Levi's took over the east side of Austin for all of SXSW, creating a semi-private world of tight pants and tall beers, a denim labyrinth where the 45-minute line to grab a wristband was made slightly more entertaining by a DJ who loved Michael Jackson. Loved him so much he told the crowd repeatedly, "I really miss MJ," throwing his hands up to the King of Pop in heaven with each announcement.
Levi's and Fader have paired up for a couple years now to throw prestigious day parties. So it's a pretty big deal that San Francisco's own Morning Benders
were on the bill. Then again, I'm a big geek for their new record, BIg Echo,
so they seem like a pretty obvious choice to me.
Live, the sound people inside the fort must've had it in for indie pop, because the folks behind the boards hammered that music so hard into our ears I think I have internal bleeding. But the Benders fought back against that all-bass, high volume setup, extending their new short gems into slightly longer tunes, and crooning for the crowd in front of a fog machine. (With such high turnover between bands and so little time for soundcheck, you've gotta take all the shit sound issues in Austin with a grain of salt).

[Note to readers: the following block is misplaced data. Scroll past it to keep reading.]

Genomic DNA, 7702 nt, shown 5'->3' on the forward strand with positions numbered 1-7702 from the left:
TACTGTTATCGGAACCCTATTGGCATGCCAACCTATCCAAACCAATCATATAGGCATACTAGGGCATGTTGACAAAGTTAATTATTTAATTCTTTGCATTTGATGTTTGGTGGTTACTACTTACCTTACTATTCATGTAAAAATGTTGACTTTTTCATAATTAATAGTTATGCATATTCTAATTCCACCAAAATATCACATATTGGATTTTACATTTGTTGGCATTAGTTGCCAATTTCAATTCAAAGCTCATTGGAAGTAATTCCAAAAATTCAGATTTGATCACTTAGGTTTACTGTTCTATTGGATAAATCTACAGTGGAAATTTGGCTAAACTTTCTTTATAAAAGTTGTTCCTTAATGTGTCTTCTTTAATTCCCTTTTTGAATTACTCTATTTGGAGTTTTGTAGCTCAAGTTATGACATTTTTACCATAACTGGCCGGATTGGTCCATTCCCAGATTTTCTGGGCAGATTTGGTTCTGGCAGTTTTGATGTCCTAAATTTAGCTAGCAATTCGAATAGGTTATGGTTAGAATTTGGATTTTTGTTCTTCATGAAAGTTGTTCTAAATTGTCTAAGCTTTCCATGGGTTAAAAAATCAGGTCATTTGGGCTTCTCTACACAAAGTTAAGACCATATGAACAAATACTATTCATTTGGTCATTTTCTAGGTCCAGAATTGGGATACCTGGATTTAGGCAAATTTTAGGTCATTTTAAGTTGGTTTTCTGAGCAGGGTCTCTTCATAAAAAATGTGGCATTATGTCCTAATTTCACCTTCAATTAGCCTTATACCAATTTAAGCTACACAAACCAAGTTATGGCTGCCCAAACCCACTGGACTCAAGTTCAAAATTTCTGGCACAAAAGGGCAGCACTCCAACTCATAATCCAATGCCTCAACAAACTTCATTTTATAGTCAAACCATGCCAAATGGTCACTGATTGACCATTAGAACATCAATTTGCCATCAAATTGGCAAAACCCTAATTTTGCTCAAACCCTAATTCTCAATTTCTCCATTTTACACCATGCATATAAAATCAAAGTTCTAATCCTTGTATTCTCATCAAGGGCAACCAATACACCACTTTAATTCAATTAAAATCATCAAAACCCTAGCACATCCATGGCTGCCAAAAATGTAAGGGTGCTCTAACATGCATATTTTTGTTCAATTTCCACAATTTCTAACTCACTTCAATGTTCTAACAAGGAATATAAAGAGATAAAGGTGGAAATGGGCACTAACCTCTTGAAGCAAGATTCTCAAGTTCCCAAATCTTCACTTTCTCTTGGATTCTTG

It's hard to tell how well the Morning Benders are really known outside of San Francisco, but if the screams of females are any indication, people know and love their song "Excuses." The video for that tune went viral the day it was released, and it was the highlight of a set that showed, despite the sound issues, this young act is poised on something big.
Later on Thursday, I stumbled into a show by a peppy London act called Laurel Collective
who enthused everyone in the bar--as well as people leaning into
the bar from the street through the window behind the stage. They were fresh and really upbeat, getting creative about their percussion (hitting a small metal cream pourer) and dancing around the stage (and, towards the end, out the door and into the street) to make sure everyone stayed moving. I liked their Vampire Weekend sorta thing--and their smart manager was sure to hand out plenty of copies of the group's CD as soon as the Collective finished.